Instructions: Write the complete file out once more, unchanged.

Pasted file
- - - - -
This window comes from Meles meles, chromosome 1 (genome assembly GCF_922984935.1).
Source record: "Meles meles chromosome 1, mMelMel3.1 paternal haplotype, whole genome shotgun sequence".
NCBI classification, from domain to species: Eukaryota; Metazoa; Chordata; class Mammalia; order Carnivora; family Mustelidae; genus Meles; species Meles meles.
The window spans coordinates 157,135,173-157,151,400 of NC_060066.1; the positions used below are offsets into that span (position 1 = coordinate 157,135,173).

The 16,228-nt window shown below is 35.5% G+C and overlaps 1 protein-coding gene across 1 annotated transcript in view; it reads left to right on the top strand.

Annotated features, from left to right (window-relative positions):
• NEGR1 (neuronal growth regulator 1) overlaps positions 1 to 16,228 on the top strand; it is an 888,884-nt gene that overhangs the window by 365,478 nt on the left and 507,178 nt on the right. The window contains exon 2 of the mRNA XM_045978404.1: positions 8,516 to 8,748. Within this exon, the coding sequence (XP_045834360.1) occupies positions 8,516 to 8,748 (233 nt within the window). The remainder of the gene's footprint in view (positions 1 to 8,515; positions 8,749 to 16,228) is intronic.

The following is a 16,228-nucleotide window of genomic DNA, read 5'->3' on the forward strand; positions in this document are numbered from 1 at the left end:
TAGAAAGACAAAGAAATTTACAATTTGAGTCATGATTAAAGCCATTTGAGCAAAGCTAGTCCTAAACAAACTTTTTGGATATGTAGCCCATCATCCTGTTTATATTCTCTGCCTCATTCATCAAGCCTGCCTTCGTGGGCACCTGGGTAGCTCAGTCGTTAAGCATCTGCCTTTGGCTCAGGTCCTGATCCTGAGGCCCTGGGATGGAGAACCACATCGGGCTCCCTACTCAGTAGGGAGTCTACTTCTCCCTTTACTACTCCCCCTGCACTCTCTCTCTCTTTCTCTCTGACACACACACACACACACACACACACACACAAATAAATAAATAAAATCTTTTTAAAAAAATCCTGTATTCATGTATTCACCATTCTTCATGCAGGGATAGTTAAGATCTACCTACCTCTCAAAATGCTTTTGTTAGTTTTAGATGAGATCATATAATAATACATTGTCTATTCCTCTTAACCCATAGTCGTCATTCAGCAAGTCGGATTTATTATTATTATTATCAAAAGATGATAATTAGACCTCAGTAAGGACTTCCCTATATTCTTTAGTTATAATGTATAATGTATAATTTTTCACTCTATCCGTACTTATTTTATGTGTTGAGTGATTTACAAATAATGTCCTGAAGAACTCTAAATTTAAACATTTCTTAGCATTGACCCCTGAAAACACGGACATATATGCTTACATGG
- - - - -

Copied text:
This window comes from Meles meles, chromosome 1 (genome assembly GCF_922984935.1).
Source record: "Meles meles chromosome 1, mMelMel3.1 paternal haplotype, whole genome shotgun sequence".
NCBI classification, from domain to species: Eukaryota; Metazoa; Chordata; class Mammalia; order Carnivora; family Mustelidae; genus Meles; species Meles meles.
The window spans coordinates 157,135,173-157,151,400 of NC_060066.1; the positions used below are offsets into that span (position 1 = coordinate 157,135,173).

The 16,228-nt window shown below is 35.5% G+C and overlaps 1 protein-coding gene across 1 annotated transcript in view; it reads left to right on the top strand.

Annotated features, from left to right (window-relative positions):
• NEGR1 (neuronal growth regulator 1) overlaps positions 1 to 16,228 on the top strand; it is an 888,884-nt gene that overhangs the window by 365,478 nt on the left and 507,178 nt on the right. The window contains exon 2 of the mRNA XM_045978404.1: positions 8,516 to 8,748. Within this exon, the coding sequence (XP_045834360.1) occupies positions 8,516 to 8,748 (233 nt within the window). The remainder of the gene's footprint in view (positions 1 to 8,515; positions 8,749 to 16,228) is intronic.

The following is a 16,228-nucleotide window of genomic DNA, read 5'->3' on the forward strand; positions in this document are numbered from 1 at the left end:
TAGAAAGACAAAGAAATTTACAATTTGAGTCATGATTAAAGCCATTTGAGCAAAGCTAGTCCTAAACAAACTTTTTGGATATGTAGCCCATCATCCTGTTTATATTCTCTGCCTCATTCATCAAGCCTGCCTTCGTGGGCACCTGGGTAGCTCAGTCGTTAAGCATCTGCCTTTGGCTCAGGTCCTGATCCTGAGGCCCTGGGATGGAGAACCACATCGGGCTCCCTACTCAGTAGGGAGTCTACTTCTCCCTTTACTACTCCCCCTGCACTCTCTCTCTCTTTCTCTCTGACACACACACACACACACACACACACACACAAATAAATAAATAAAATCTTTTTAAAAAAATCCTGTATTCATGTATTCACCATTCTTCATGCAGGGATAGTTAAGATCTACCTACCTCTCAAAATGCTTTTGTTAGTTTTAGATGAGATCATATAATAATACATTGTCTATTCCTCTTAACCCATAGTCGTCATTCAGCAAGTCGGATTTATTATTATTATTATCAAAAGATGATAATTAGACCTCAGTAAGGACTTCCCTATATTCTTTAGTTATAATGTATAATGTATAATTTTTCACTCTATCCGTACTTATTTTATGTGTTGAGTGATTTACAAATAATGTCCTGAAGAACTCTAAATTTAAACATTTCTTAGCATTGACCCCTGAAAACACGGACATATATGCTTACATGG